It was never more clear to me just how smooth politicians can be until my second interview with former President George W. Bush as he campaigned for a second term as governor of Texas. I was standing in an airport receiving line holding a pen and paper, and had no press identification. As if we were old friends Bush reached out for a handshake and said, “Hey, Rhonda, how ya’ doin?” He had me at “Hey.” After that, every word he said I took as gospel. I had interviewed Bush four months earlier and the idea that he remembered my name astonished me. I later realized that he didn’t remember me, but rather was a polished politician who did his job exceptionally well.
Looking back at other politicians I interviewed, including Texas Governor Ann Richards, Senator Kay Bailey Hutchinson, First Lady Laura Bush, and presidential candidate Ross Perot, I realized they were equally polished at public relations. That was part of their job. Part of mine as a writer was to remain on my toes, be skeptical, double-check every detail, and not simply write what they said.
Reporting or blogging politics is different from any other type of writing. Writing about politics requires a high ethical standard of writing unbiased, factual information with a heaping spoonful of caution not to sway the reader with your opinion. Writing it any other way falls into those old categories of yellow journalism and muckraking.
Good professional writers, bloggers, or content writers are baptized by fire in journalism gospel – credibility, unbiased writing and ethics. While citizen journalism on the Internet remains widely unregulated, a writer will never gain credibility without adhering to a strict code of ethics. Being too subjective, haphazard or amateurish in your writing will never gain reader respect and could land you in the middle of legal problems. Writing politics is a subject where defamation can easily rear its ugly head.
The written word is powerful. That was evident in 1974 when the Washington Post published a series of articles uncovering government corruption that played a part in the resignation of President Richard Nixon. While many argue that the Watergate articles written by Bob Woodward and Carl Bernstein were carefully timed by the government, the facts may not have come to light if the writers had not questioned the activities of those involved.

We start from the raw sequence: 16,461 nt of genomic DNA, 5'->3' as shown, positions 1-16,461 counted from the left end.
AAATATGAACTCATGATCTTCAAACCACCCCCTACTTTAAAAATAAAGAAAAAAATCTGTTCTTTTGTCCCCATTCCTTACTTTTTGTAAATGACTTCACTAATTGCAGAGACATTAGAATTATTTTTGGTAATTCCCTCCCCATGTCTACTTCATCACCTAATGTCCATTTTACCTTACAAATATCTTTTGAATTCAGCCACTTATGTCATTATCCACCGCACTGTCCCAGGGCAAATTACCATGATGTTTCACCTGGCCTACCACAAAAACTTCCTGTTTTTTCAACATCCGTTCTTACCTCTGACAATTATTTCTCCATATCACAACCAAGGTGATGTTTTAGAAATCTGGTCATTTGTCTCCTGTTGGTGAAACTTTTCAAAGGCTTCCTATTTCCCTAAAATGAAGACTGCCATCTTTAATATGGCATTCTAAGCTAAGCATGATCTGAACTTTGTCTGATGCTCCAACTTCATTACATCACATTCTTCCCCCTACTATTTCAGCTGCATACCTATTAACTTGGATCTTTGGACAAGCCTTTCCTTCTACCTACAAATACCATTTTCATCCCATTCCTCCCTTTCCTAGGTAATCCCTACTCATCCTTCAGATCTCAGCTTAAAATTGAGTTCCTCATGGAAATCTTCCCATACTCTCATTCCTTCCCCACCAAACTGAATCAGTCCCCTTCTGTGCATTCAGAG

It is up to every writer not only to present information, but also to question it. Ask politicians direct questions that require explanations as responses. If you quote them, make sure the quotes are exact. Political candidates also record their comments. Do your research and always be prepared for the unexpected. Do not name minors without permission, and make sure what you write is factual and ethical, not scandalous just to drive up reader count. Make sure you represent balanced opinions in your writing. In other words, write both sides of a story, never pulling quotes out of context to sway the reader’s opinion.
Writing politics has changed in the 40 years since Watergate, and its impact remains unsurpassed. Today, the Internet provides a platform that politicians rely heavily upon. Bernstein says he believes Watergate’s impact has worn off some writers who have swapped good political writing for career glamor. “While great journalism was always the exception not the rule, the economics of the business is now the bottom line instead of the best obtainable version of the truth.”
Doing the necessary research while questioning the facts remain tools of the trade for all professional writers. Many events have shaped the charter and inspiration for writing about politics. Developing your own charter for quality writing will increase your ability to see not just what kind of writer you have become, but what kind you have yet to be.
RHONDA D is a freelance writer available on WriterAccess, a marketplace where clients and expert writers connect for assignments.